One semester in college, which is now mainly memorable for its academic, social, and meteorological bleakness, I started doodling in the margins of my notebook during a particularly scintillating 400-level afternoon French class. These doodles transmitted themselves into random paragraphs on the library computer during work, and they eventually became a half-formed idea for a story about a small boy named Felix. Felix wears rectangular black glasses (essentially, hipster glasses before I knew what hipster glasses were or how awesome they are) and lives with his parents in a large, old hotel. He doesn’t have any friends his age, but instead hangs out with all the old people and the staff at the hotel. Essentially, Eloise for older kids. Or Harriet the Spy for less neurotic kids.
Oh, hello, Ottoline. Or rather, hello, Chris Riddell. You had the same idea, only better. And you actually did it, which also makes it better. Kudos to you.
I discovered the Ottoline books while purchasing my mom a birthday card back in July. My favorite card at the store (the Tattered Cover Bookstore in Denver, btdubs) was a bright red one with a cute little sketch of a girl on it (also some shiny swirls and “Happy Birthday”). Neither my mom nor I had any idea who the girl was, but by the time I came home from Denver a month later, my mother had purchased Ottoline Goes to School and Ottoline and the Yellow Cat (there’s also Ottoline at Sea).
Ottoline’s parents are famous collectors, and as such, are always off travelling the globe, leaving Ottoline in their apartment in the Pepperpot Building with Mr. Munroe, her caretaker. Ottoline’s parents rescued Mr. Munroe from a bog in Norway shortly before Ottoline was born; he looks rather like Cousin Itt with furry feet, and doesn’t speak. The two of them have a very close bond, and gallivant around the Pepperpot Building/the Big City/other areas of the world solving mysteries. The books are complete with very amusingly detailed and labelled drawings, which, if you recall the birthday card story, is what attracted me in the first place.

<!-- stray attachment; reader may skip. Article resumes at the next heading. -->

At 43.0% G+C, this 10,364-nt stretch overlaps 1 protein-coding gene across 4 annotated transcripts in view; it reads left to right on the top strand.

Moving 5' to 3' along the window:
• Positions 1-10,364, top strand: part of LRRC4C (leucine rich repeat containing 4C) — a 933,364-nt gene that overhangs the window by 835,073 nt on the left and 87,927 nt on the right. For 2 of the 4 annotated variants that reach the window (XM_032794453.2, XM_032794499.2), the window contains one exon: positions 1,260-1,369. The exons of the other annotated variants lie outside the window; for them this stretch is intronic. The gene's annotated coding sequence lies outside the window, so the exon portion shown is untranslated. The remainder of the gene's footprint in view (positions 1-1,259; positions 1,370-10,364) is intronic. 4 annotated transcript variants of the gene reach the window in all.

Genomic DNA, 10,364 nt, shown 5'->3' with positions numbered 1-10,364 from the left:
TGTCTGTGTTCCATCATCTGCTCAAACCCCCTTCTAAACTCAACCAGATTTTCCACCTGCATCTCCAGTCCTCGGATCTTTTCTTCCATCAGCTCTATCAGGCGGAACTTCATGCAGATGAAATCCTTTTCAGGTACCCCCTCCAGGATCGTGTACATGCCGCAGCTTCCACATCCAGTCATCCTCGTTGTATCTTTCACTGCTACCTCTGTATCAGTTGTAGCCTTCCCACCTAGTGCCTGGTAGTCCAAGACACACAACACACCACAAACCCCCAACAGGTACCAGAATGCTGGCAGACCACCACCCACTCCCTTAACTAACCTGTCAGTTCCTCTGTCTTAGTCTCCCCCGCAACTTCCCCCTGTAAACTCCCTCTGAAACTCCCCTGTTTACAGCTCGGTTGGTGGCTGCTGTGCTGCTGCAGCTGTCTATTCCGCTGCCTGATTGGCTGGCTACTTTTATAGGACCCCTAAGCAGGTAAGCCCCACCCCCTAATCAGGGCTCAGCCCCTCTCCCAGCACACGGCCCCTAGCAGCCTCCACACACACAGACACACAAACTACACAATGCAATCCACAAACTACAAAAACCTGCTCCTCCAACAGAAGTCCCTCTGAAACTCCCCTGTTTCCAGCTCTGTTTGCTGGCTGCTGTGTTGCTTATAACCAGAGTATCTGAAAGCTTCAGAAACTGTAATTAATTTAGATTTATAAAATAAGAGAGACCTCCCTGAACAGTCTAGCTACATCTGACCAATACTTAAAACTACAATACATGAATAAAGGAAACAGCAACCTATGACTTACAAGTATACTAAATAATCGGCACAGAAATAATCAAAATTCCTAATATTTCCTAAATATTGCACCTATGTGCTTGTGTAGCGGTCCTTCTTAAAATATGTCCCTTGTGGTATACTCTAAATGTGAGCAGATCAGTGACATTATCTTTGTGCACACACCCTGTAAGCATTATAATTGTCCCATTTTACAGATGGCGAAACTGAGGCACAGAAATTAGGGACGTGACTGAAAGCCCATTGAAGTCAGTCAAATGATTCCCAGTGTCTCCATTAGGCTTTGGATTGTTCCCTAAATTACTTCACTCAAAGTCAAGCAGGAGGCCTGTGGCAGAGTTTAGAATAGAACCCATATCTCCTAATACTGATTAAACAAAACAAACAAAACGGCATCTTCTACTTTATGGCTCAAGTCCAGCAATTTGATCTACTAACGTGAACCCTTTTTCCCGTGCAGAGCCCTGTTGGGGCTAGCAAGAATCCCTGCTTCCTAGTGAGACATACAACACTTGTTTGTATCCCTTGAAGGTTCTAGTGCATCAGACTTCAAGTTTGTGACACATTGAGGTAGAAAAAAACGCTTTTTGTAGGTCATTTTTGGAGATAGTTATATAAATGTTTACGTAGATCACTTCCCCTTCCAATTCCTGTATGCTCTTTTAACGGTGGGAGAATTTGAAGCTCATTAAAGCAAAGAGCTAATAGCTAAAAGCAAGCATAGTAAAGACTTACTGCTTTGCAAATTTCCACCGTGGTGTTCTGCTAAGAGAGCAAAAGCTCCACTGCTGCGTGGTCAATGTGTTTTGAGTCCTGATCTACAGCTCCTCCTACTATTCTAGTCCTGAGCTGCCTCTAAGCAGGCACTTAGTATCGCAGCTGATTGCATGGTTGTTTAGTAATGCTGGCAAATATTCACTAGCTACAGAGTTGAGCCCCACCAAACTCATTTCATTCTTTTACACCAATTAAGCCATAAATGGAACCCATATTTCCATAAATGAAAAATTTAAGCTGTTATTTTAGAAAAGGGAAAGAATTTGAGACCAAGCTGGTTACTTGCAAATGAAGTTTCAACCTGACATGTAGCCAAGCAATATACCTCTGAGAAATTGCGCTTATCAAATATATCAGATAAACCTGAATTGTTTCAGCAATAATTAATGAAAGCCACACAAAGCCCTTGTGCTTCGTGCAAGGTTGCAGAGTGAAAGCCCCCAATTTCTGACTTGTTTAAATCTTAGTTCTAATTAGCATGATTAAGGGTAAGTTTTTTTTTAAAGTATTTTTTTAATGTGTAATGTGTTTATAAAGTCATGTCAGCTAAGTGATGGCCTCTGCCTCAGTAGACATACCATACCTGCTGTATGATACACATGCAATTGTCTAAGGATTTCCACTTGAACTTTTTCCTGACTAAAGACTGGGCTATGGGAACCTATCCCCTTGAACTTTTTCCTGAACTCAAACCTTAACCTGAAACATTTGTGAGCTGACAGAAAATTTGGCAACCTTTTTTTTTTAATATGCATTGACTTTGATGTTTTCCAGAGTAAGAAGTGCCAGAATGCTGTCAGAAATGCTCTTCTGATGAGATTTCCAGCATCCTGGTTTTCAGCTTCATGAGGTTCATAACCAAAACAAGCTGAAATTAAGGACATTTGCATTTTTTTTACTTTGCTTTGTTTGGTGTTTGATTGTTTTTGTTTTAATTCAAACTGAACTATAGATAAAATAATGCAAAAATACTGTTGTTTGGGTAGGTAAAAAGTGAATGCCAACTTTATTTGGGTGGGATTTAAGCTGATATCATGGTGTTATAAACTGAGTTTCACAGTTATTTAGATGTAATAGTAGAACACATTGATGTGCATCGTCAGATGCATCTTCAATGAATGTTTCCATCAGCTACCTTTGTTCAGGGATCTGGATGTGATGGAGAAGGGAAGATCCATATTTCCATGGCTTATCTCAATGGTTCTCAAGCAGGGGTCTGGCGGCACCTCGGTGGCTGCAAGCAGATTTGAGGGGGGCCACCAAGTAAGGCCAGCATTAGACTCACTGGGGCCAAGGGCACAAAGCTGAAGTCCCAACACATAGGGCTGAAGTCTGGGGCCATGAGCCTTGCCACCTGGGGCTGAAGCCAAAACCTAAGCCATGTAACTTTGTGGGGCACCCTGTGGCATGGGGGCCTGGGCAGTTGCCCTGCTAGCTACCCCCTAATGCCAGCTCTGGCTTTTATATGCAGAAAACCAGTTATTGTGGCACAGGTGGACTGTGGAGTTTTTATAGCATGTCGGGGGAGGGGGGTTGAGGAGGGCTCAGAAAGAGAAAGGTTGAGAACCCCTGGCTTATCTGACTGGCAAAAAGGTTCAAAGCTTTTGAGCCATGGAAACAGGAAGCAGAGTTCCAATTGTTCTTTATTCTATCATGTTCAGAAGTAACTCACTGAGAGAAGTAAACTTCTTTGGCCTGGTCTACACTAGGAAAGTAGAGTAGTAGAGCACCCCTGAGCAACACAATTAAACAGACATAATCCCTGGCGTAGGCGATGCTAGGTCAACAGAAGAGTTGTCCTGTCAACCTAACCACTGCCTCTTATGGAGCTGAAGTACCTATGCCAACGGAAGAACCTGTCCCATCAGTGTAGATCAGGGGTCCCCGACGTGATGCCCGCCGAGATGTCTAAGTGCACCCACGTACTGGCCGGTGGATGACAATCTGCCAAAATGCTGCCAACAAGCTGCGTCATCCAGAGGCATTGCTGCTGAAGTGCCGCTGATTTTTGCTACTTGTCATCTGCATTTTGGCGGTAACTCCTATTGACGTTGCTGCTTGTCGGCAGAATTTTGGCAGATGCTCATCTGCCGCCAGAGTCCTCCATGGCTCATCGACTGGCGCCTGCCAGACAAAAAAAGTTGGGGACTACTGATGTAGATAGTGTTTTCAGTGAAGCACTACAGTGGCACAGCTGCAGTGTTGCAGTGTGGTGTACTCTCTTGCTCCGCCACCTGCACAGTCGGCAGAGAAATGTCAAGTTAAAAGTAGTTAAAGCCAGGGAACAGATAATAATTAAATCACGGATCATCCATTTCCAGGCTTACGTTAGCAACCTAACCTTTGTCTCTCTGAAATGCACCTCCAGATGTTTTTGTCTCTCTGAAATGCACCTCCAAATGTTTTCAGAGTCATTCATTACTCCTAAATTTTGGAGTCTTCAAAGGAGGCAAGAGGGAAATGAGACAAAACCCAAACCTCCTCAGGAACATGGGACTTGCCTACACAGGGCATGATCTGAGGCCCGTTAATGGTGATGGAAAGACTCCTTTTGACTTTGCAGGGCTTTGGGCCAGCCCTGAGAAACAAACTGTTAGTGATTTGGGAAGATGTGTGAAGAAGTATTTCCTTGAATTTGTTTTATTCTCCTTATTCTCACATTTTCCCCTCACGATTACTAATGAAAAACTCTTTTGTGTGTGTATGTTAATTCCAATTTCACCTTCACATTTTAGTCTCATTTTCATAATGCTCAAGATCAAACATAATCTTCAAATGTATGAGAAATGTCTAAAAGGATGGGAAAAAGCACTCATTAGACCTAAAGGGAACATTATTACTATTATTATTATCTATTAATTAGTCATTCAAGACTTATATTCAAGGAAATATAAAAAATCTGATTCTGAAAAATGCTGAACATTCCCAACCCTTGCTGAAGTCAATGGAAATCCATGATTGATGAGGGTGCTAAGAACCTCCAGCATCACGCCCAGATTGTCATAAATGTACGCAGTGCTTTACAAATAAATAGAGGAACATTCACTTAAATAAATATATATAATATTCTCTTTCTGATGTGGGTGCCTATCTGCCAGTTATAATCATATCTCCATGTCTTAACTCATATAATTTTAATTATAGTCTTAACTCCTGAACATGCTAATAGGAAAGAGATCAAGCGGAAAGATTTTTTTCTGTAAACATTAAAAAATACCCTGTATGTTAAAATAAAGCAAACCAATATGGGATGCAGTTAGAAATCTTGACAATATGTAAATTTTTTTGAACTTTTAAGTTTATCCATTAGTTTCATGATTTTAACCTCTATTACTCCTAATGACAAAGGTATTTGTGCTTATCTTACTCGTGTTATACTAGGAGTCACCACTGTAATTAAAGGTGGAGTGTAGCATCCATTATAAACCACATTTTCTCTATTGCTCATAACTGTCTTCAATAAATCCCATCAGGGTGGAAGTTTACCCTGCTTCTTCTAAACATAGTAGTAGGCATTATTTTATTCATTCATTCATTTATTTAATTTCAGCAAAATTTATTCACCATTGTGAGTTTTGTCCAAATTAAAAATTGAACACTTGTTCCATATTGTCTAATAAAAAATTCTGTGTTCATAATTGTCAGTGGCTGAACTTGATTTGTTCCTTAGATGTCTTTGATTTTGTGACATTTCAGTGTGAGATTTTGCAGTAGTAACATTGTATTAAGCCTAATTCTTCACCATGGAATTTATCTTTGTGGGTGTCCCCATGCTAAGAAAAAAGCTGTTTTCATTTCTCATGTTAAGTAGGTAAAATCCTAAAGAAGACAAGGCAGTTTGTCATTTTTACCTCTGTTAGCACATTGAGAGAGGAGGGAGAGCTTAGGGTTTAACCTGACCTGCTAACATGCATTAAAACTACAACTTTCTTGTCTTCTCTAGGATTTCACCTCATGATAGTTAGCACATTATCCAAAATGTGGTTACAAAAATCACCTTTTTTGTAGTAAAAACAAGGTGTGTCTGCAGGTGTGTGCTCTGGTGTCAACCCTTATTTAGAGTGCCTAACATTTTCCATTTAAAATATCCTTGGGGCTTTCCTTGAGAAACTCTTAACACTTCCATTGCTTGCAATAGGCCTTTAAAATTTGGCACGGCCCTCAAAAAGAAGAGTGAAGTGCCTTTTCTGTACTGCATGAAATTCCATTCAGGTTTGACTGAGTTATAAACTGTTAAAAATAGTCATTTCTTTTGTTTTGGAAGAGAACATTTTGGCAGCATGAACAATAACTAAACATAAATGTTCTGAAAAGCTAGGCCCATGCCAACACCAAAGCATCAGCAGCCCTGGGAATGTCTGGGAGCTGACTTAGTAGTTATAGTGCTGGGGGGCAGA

I’m always surprised when I come across children’s authors I really like, namely because, while I love children’s books, the ones I love and keep reading are the same ones I read when I was little, and I’m of the rather crotchety opinion that current authors aren’t as good as the classics. The Ottoline books were one of those pleasant surprises that renew my faith in children’s publishing.
NEWS: I know I am only three posts in. But. I think it is necessary that I call a hiatus on this blog for a while. In my constant post-surgery adventure of battling pain and nausea, this post on Ottoline took me two days to write, and I couldn’t even post on Edgar Sawtelle. I have such grand ideas for my next post, and I do not want to even attempt it until I’m sure I can do it in one sitting. I’m sorry! I will return as soon as I can.